“Rock a bye baby lyrics on the tree top” (in some cases “Quiet a-bye child on the tree top”) is a nursery rhyme and children’s song. It has a Roud Folk Song Index number of 2768.
First Publication of Rock a Bye Baby Lyrics:
“Rock-a-bye Baby (in any case called Hush a Bye Baby) is an eighteenth-century English nursery rhyme and cradlesong. This amazingly notable rhyme probably begins from the days when women working in the ricochet fields, would tie their babies’ backings to the pieces of trees to allow the breeze to shake them to rest.
One more opportunity is that a Pilgrim youth, a voyager on the Mayflower, formed the rhyme ensuing to seeing the way in which Native American women shook their kids in birchbark upholds. But this presumption appears to be OK, there is certainly no created reference to help it.
It was first referred to as informed design in 1765 in Mother Goose’s Melody. Before long, in 1785, it was dispersed on American soil as well.
The rhyme is accepted to have first shown up on paper in Mother Goose’s Melody (London c. 1765), conceivably distributed by John Newbery, and which was republished in Boston in 1785. No duplicates of the main release are surviving, yet a 1791 version has the accompanying words:
The rhyme is trailed by a note: “This might fill in as a notice to the pleased and yearning, who climb so high that they by and large fall finally.”
Present forms of Rock a Bye Baby:
Present-day forms frequently change the initial words to “Rock a Bye Baby Lyrics“, an expression that was first recorded in Benjamin Tabart’s Songs for the Nursery (London, 1805).
A 2021 National Literacy Trust model has these words:
Beginning of Rock a Bye Baby:
The researchers Iona and Peter Opie note that the age of the words is unsure, and that “minds have been extended to give the rhyme importance”. They list an assortment of cases that have been made, without embracing any of them:
- that the angel addresses the Egyptian god Horus
- that the mainline is a defilement of the French “He bas! là le loup!” (Hush! There’s the wolf!)
- that it was composed by an English Mayflower pioneer who noticed the manner in which Native American ladies shook their infants in birch-bark supports, suspended from the parts of trees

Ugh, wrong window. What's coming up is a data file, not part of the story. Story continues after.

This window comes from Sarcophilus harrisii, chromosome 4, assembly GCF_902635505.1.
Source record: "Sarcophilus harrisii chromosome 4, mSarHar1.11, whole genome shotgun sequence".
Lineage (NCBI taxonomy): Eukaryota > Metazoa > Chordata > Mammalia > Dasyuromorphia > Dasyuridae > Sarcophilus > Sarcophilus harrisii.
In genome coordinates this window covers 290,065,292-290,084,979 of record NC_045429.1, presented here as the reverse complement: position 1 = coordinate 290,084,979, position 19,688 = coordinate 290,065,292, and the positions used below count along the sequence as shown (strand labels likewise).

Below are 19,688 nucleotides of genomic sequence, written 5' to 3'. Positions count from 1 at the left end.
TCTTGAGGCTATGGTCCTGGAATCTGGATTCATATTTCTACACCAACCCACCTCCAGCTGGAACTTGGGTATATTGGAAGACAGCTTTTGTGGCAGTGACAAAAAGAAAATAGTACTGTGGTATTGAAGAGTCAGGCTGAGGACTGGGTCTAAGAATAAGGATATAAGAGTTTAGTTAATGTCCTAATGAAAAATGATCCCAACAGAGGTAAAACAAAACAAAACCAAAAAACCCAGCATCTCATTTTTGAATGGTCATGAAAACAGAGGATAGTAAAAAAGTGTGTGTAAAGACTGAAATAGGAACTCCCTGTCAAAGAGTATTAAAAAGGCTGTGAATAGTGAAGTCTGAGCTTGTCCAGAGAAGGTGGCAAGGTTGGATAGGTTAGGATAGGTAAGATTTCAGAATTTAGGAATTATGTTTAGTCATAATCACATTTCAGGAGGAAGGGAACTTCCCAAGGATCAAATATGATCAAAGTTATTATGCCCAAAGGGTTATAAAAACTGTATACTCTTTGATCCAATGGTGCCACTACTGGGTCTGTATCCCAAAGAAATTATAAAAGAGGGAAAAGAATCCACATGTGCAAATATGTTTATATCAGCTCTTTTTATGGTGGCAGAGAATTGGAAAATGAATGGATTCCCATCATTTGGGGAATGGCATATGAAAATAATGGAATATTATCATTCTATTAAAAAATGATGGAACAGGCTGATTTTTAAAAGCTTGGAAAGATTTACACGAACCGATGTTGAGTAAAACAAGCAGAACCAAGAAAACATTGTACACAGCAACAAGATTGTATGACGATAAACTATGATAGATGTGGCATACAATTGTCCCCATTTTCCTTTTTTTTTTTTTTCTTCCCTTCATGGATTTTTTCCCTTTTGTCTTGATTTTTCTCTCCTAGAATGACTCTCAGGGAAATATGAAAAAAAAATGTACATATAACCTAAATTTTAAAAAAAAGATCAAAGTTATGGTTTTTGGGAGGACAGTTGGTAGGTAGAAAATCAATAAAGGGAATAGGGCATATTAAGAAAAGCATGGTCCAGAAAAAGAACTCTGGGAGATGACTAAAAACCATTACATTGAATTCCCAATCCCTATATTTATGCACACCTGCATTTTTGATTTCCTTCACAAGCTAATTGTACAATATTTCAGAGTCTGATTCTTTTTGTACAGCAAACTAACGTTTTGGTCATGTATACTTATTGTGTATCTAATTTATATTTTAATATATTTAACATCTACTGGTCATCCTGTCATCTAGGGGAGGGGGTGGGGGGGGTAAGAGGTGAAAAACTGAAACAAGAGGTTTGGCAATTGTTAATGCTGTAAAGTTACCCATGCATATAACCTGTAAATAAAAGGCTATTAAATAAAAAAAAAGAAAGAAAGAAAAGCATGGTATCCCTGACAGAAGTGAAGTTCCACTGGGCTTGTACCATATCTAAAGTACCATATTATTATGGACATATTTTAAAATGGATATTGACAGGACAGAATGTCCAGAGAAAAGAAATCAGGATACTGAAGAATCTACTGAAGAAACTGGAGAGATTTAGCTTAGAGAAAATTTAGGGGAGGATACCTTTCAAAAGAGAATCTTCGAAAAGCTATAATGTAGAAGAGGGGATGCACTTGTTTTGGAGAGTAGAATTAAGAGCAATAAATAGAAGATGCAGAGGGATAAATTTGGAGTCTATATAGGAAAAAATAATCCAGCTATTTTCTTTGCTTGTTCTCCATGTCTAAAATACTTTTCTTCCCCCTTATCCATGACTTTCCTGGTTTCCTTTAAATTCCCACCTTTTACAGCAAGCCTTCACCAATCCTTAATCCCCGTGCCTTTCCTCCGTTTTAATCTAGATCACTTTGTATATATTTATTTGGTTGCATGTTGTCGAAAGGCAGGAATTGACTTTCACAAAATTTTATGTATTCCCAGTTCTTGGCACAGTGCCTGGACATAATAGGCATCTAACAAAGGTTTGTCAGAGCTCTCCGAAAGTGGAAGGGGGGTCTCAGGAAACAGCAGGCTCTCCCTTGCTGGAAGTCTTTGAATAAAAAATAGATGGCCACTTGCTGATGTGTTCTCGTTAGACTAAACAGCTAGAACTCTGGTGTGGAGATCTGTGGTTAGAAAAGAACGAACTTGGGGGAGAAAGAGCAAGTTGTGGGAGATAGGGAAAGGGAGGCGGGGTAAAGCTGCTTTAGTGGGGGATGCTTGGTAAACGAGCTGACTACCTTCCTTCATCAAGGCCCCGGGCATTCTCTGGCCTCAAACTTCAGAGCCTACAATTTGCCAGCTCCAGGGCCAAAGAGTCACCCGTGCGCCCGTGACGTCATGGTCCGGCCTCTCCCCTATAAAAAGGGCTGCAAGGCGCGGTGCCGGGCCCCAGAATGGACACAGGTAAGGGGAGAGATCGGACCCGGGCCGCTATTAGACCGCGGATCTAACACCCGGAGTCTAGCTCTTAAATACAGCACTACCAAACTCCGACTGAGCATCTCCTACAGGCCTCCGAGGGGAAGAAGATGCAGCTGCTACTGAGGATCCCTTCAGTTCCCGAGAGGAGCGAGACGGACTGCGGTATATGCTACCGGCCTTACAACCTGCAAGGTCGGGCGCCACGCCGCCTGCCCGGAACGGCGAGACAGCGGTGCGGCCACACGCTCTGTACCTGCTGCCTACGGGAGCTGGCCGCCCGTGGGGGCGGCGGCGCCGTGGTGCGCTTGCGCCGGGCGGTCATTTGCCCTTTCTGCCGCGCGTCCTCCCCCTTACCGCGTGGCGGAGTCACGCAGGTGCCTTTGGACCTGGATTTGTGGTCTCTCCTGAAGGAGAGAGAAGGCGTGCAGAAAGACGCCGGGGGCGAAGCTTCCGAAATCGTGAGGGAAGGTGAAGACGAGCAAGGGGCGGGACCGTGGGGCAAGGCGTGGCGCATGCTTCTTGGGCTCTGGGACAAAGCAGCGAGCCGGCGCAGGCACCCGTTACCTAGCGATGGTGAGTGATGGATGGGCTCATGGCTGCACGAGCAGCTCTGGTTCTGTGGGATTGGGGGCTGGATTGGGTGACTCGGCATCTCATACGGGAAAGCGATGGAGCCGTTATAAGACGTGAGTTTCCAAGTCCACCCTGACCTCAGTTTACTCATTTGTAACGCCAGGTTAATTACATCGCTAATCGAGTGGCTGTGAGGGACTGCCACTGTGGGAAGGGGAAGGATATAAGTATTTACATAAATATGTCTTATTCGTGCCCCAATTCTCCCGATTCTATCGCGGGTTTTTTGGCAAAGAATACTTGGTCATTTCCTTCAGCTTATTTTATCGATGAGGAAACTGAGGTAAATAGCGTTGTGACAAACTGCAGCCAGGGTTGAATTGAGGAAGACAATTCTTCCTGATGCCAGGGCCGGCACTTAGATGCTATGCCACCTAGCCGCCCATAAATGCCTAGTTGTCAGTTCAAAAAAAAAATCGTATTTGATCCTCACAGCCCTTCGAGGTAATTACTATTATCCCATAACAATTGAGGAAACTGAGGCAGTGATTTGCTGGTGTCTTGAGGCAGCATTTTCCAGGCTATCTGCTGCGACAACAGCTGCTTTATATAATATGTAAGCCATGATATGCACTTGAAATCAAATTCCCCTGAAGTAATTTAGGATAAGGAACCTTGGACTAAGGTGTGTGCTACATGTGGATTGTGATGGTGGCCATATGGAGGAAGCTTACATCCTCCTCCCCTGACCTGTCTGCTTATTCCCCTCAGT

- that it parodies the British imperial line in the hour of James II.
In Derbyshire, England, one nearby rumor has spread far and wide suggesting that the tune connects with a neighborhood character in the late eighteenth century, Betty Kenny (Kate Kenyon), who carried on with an enormous yew tree in Shining Cliff Woods in the Derwent Valley, where an emptied out branch filled in as a support.
Tunes of Rock a Bye Baby Lyrics:
Rock a bye baby is for the most part sung to one of two tunes. The just one referenced by the Opies in The Oxford Book of Nursery Rhymes (1951) is a variation of Henry Purcell’s 1686 quickstep Lillibullero, however a second is well known in the USA.
In 1887 The Times conveyed a promotion for a presentation in London by a performer bunch highlighting a “new” American tune called ‘Rock-a-bye’: “Moore and Burgess Minstrels, St James’-corridor TODAY at 3, TONIGHT at 8, when the accompanying new and enchanting tunes will be sung…The extraordinary American melody of ROCK-A-BYE…”An article in The New York Times of August 1891 alluded to the tune being played in a procession in Asbury Park, N.J. Papers of the period attributed its structure to two separate people, both inhabitants in Boston: Effie Canning (later alluded to as Mrs. Effie D. Canning Carlton, and Charles Dupee Blake.
You can watch the “Rock a Bye Baby Lyrics” here.